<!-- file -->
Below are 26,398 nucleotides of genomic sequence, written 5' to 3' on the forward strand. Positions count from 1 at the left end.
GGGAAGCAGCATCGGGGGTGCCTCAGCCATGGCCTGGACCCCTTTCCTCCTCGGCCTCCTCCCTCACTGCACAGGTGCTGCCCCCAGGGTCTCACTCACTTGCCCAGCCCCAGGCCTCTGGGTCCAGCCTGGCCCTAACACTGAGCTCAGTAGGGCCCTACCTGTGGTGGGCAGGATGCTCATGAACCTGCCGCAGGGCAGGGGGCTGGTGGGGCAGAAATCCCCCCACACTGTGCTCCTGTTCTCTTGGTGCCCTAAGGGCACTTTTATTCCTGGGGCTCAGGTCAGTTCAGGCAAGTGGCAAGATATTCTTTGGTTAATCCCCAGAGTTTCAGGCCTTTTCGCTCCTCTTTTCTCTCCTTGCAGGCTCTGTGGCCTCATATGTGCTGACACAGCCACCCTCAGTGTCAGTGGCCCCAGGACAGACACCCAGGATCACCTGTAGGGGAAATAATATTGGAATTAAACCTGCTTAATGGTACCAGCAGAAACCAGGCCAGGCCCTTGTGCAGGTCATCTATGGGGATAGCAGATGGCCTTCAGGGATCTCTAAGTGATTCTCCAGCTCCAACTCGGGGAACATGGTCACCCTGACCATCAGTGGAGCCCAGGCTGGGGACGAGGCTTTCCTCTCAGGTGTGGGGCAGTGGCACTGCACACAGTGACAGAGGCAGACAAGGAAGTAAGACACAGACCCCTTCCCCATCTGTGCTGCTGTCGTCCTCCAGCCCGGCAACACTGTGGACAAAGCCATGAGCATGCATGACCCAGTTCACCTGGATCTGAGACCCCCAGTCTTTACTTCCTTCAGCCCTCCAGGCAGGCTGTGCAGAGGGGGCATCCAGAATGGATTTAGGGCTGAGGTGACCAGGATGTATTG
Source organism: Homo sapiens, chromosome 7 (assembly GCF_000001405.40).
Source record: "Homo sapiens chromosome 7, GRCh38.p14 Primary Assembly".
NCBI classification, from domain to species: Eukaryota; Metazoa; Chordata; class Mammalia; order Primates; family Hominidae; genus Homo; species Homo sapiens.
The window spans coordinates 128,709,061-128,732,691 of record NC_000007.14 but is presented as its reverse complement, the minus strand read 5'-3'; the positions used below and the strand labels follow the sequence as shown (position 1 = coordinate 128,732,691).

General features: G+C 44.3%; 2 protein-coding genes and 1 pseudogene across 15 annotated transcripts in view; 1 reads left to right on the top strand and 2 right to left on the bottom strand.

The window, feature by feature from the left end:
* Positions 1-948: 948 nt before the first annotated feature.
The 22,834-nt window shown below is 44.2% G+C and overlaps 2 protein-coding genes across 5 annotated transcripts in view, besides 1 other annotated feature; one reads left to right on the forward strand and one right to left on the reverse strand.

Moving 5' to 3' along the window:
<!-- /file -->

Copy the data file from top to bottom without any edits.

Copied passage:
Below are 26,398 nucleotides of genomic sequence, written 5' to 3' on the forward strand. Positions count from 1 at the left end.
GGGAAGCAGCATCGGGGGTGCCTCAGCCATGGCCTGGACCCCTTTCCTCCTCGGCCTCCTCCCTCACTGCACAGGTGCTGCCCCCAGGGTCTCACTCACTTGCCCAGCCCCAGGCCTCTGGGTCCAGCCTGGCCCTAACACTGAGCTCAGTAGGGCCCTACCTGTGGTGGGCAGGATGCTCATGAACCTGCCGCAGGGCAGGGGGCTGGTGGGGCAGAAATCCCCCCACACTGTGCTCCTGTTCTCTTGGTGCCCTAAGGGCACTTTTATTCCTGGGGCTCAGGTCAGTTCAGGCAAGTGGCAAGATATTCTTTGGTTAATCCCCAGAGTTTCAGGCCTTTTCGCTCCTCTTTTCTCTCCTTGCAGGCTCTGTGGCCTCATATGTGCTGACACAGCCACCCTCAGTGTCAGTGGCCCCAGGACAGACACCCAGGATCACCTGTAGGGGAAATAATATTGGAATTAAACCTGCTTAATGGTACCAGCAGAAACCAGGCCAGGCCCTTGTGCAGGTCATCTATGGGGATAGCAGATGGCCTTCAGGGATCTCTAAGTGATTCTCCAGCTCCAACTCGGGGAACATGGTCACCCTGACCATCAGTGGAGCCCAGGCTGGGGACGAGGCTTTCCTCTCAGGTGTGGGGCAGTGGCACTGCACACAGTGACAGAGGCAGACAAGGAAGTAAGACACAGACCCCTTCCCCATCTGTGCTGCTGTCGTCCTCCAGCCCGGCAACACTGTGGACAAAGCCATGAGCATGCATGACCCAGTTCACCTGGATCTGAGACCCCCAGTCTTTACTTCCTTCAGCCCTCCAGGCAGGCTGTGCAGAGGGGGCATCCAGAATGGATTTAGGGCTGAGGTGACCAGGATGTATTG
Source organism: Homo sapiens, chromosome 7 (assembly GCF_000001405.40).
Source record: "Homo sapiens chromosome 7, GRCh38.p14 Primary Assembly".
NCBI classification, from domain to species: Eukaryota; Metazoa; Chordata; class Mammalia; order Primates; family Hominidae; genus Homo; species Homo sapiens.
The window spans coordinates 128,709,061-128,732,691 of record NC_000007.14 but is presented as its reverse complement, the minus strand read 5'-3'; the positions used below and the strand labels follow the sequence as shown (position 1 = coordinate 128,732,691).

General features: G+C 44.3%; 2 protein-coding genes and 1 pseudogene across 15 annotated transcripts in view; 1 reads left to right on the top strand and 2 right to left on the bottom strand.

The window, feature by feature from the left end:
* Positions 1-948: 948 nt before the first annotated feature.
The 22,834-nt window shown below is 44.2% G+C and overlaps 2 protein-coding genes across 5 annotated transcripts in view, besides 1 other annotated feature; one reads left to right on the forward strand and one right to left on the reverse strand.

Moving 5' to 3' along the window: